Tofo Whale Sharks – The biggest fish in the sea are almost a fixture in the Tofo area. Drawn as they are by the seemingly constant availability of zooplankton – their principal food source.
By the time they reach full maturity at about 30 years old, whale sharks reach can 18m in length and 34 tons in weight. But these leviathans of the sea are rarely if ever seen in the Tofo area. Instead the region appears to be a critical one for juveniles in the range from 5-10m.
The year-round availability of zooplankton in the area around Tofo is a major factor and, in the human world, it’s a bit like feeding teenagers and the fridge that always seems to have food in it… So instead of having to search for the zooplankton. The juvenile Tofo Whale Sharks can rely on the constant availability of food at a key stage of their growth.
Tofo Whale Sharks – Global Migration
Whale sharks are solitary oceanic creatures and little is known about their overall migration patterns. They do however seem to be hard-wired to know where and when to aggregate for significant feeding events. Such as the coral spawning at Ningaloo Reef in Western Australia. Or the incredible tuna spawning that occurs north of Isla Mujeres in Mexico.
Tofo’s Marine Mega Fauna Foundation has identified over 600+ individual whale sharks using the I3S methodology. And of those animals, about 70% are known to be transient – never being seen again in the Tofo area.
That information, together with the size of the Tofo whale sharks, is why the Tofo corridor is believed to be a very important transit and feeding area.
Tofo Whale Sharks – Code of Conduct
Whale sharks are a true shark, but they act like a whale. Spending a great deal of time at the surface where they cruise along in search for their sole source of sustenance – plankton.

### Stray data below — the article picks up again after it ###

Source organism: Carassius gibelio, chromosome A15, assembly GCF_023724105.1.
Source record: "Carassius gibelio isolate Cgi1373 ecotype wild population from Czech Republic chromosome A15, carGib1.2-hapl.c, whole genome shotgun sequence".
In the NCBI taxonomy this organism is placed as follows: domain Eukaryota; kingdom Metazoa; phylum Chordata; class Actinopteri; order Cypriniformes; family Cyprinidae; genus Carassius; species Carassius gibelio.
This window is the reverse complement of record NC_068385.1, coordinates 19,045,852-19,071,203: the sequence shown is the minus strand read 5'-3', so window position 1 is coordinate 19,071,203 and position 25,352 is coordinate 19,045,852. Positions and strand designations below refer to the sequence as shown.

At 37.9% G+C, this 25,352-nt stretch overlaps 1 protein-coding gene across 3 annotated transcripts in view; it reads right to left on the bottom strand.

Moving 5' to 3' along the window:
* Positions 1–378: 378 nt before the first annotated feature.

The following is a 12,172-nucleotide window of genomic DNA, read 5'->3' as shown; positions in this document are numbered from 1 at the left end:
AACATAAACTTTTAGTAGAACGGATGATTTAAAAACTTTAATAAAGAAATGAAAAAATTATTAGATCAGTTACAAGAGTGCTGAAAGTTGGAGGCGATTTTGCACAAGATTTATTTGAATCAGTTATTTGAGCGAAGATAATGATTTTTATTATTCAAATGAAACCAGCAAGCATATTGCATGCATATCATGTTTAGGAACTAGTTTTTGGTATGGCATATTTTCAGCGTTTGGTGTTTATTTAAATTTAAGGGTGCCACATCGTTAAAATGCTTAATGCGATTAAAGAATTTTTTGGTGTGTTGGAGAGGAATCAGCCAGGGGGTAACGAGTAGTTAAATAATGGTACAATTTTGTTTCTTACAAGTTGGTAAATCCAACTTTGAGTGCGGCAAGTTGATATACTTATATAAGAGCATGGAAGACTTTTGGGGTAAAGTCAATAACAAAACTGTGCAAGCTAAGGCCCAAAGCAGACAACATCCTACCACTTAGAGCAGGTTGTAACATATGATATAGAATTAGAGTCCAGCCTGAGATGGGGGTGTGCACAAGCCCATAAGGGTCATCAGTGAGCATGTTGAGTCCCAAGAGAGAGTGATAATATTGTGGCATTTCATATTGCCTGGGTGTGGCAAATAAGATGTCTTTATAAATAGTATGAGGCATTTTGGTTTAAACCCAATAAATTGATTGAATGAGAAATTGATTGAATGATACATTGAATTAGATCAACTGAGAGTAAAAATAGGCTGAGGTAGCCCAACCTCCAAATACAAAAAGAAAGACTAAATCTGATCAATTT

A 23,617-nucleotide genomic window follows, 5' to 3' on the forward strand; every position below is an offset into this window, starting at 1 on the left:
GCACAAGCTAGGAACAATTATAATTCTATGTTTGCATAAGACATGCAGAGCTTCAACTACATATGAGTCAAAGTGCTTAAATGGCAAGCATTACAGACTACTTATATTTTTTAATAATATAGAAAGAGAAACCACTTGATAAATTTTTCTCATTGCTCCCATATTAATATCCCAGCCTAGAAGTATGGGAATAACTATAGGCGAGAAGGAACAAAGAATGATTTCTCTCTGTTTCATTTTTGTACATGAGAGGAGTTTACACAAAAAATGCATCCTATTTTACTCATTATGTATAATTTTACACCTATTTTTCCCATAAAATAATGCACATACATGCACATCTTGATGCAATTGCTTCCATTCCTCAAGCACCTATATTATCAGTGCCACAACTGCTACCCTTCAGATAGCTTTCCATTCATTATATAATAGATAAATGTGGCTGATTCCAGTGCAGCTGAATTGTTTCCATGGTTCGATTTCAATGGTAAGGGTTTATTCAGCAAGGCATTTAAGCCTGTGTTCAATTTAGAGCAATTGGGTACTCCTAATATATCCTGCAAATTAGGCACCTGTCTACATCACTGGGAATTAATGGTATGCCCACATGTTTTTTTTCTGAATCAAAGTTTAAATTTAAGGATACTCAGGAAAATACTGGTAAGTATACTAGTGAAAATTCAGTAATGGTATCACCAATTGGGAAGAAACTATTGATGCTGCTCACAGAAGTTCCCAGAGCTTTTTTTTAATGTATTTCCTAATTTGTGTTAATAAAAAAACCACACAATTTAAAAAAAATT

While underwater sightings do occur in the Tofo area. By far the easiest way to interact with them is on a whale shark “safari”.
The safaris are conducted in the afternoons. After most of the scuba diving for the day is over and the rigid inflatable boats (RIB’s) are available.
The interaction is done by crew of the the RIB’s searching the area just to the south of Tofo.
Whales sharks are often seen in this area, both feeding on plankton and just cruising along. Once a shark has been spotted the people on the safari get their fins, masks and snorkels ready. The RIB is positioned ahead of the approaching shark as per the Code of Conduct developed jointly between the dive operators and the Marine Megafauna Foundation.
The overall objective is to minimize the impact on the whale sharks. Whilst providing the best opportunity for those on the safari to see the magnificent creatures as close as possible.
Experience has shown that if the boat gets too close to the whale shark it will resort to its standard defensive mechanism. Known as “banking” turns its back towards the threat, using the 150mm thick hide to protect itself while diving out of the way.
The Code of Conduct calls for the RIB’s to cut their engines and when the shark is about 20m away. The snorkellers are then given the signal to quietly enter the water and wait for the star of the show!
No touching is allowed and the whale sharks do not seem to be at all bothered by the presence of the snorkellers and simply keep on cruising in search of plankton.
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